Wednesday, January 22, 2014

SN 2014J - Bright Supernova in M82

Following the posting on the Central Bureau's Transient Object Confirmation Page about a possible Supernova in M82 (TOCP Designation: PSN J09554214+6940260) we performed some follow-up of this object through a 0.50-m f/6.8 astrograph + CCD + f/4.5 focal reducer from MPC Code H06 (iTelescope, New Mexico).

On our images taken on January 22.3, 2014 we can confirm the presence of an optical counterpart with unfiltered CCD magnitude 11.3 and R-filtered magnitude 11.0 at coordinates:

R.A. = 09 55 42.17, Decl.= +69 40 25.9

(equinox 2000.0; UCAC-3 catalogue reference stars).

Our confirmation image (click on it for a bigger version):


An animation showing a comparison between our confirmation image of supernova in M82 and archive image by 2-meter telescope FTN - LCOGT (dated back to 2013-11-22). Click here or on the thumbnail below for a bigger version:


Animation of Supernova in M82 - January 22, 2014 by E. Guido, N. Howes, M. Nicolini photo new_animation_supernova_m82_22_gennaio_2014_zpsbd4116c7.gif

According to the ATel #5786 this is a Type Ia supernova with a Si II velocity of 20000 km/s (spectrum of this transient has been obtained with the Dual Imaging Spectrograph on the ARC 3.5m telescope).

UPDATE - January 22, 2014 - 1600UT

We have received an e-mail from the UCL (University College London) media office reporting that students and staff at UCL's teaching observatory, the University of London Observatory, have spotted this supernova in M82 on the night of January 21.

According to UCL website: "At 19:20 last night (21 January), a team of students assisted by Dr Steve Fossey spotted the exploding star in nearby galaxy Messier 82 (the Cigar Galaxy). The observations have been submitted to the International Astronomical Union's Central Bureau for Astronomical Telegrams, which is the official arbiter of supernova discoveries. Their official report has not yet been issued, and the supernova is therefore still nameless, but UCL appears to have been among the first, if not the first, to spot the event."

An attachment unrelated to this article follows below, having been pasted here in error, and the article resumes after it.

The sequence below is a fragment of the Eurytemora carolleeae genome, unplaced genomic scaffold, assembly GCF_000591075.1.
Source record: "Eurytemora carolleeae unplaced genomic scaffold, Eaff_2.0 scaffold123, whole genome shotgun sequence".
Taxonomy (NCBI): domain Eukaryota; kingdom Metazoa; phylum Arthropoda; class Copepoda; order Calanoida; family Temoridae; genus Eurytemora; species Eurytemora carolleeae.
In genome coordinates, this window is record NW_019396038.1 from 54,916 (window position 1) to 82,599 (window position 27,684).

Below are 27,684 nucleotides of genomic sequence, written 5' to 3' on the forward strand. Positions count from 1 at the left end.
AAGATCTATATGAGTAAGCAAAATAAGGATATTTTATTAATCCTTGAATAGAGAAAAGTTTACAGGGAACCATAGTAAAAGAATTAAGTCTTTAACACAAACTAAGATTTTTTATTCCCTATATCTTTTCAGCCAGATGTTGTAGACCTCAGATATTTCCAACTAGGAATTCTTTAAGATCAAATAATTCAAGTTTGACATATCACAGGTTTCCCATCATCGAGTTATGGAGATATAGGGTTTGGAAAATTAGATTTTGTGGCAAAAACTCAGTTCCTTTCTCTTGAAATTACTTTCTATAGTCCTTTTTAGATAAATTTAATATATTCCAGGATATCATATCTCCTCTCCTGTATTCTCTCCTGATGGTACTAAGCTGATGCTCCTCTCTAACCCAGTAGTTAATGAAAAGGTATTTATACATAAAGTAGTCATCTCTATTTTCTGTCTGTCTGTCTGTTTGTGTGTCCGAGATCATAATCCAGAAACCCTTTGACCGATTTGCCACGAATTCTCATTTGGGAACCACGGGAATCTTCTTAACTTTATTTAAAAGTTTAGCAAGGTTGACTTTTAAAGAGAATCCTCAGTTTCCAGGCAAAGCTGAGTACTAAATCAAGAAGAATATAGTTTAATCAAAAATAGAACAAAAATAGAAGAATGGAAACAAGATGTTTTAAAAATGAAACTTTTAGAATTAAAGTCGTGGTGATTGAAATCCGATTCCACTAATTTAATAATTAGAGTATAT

While we wait the release of the official CBET by Central Bureau for Astronomical Telegrams (CBAT) with the discovery credit, congrats to Dr Steve Fossey and his students for this discovery. While this is not the nearest supernova to Earth since the Supernova 1987A (the Type II SN 1993J in M81 was at essentially the same distance within the uncertainties as this new one in M82 and SN 2004am and SN 2008iz -detected only at radio wavelengths- occurred within M82 itself), this is the closest supernova Type Ia to Earth since SN 1972E.

Below you can see the discovery image (click on it for a bigger version).

Credit: UCL/University of London Observatory/Steve Fossey/Ben Cooke/Guy Pollack/Matthew Wilde/Thomas Wright

UPDATE - January 23, 2014 - 0800UT

According to CBET 3792 issued on January 23, Stephen J. Fossey, University of London Observatory (ULO), University College, London, reported the discovery of an apparent supernova (magnitude R = 10.5) in the galaxy NGC 3034 = M82 on CCD images obtained by himself (and assisted by students B. Cooke, G. Pollack, M. Wilde, and T. Wright) in poor sky conditions with a ULO 35-cm Schmidt-Cassegrain telescope (+ SBIG STL-6303E camera) at Mill Hill, London, on Jan. 21.805 UT. The supernova has been designated SN 2014J.


UPDATE - January 23, 2014 - 1100UT

New animation showing a comparison between an image taken on January 23, 2014 and an archive image (dated back to 2013-11-22) both by 2-meter Faulkes Telescope North (operated by LCOGT). Animation by E. Guido, N. Howes & M. Nicolini. Click here or on the thumbnail below for a bigger version.


Supernova SN 2014J in M82 photo SN_2014J_M82_23_January_2014_FTN_zps58e35247.gif

UPDATE - March 02, 2014
 
On January 31, the Hubble Space Telescope imaged SN 2014J as it approached its peak brightness. The image, shown here as an inset, was taken in visible light with Hubble's Wide Field Camera 3. This image was superimposed into a photo mosaic of the entire galaxy taken in 2006 with Hubble's Advanced Camera for Surveys. Click on the image below for a bigger version.

Credit: NASA, ESA, A. Goobar (Stockholm University), and the Hubble Heritage Team (STScI/AURA)


by Ernesto Guido, Nick Howes & Martino Nicolini

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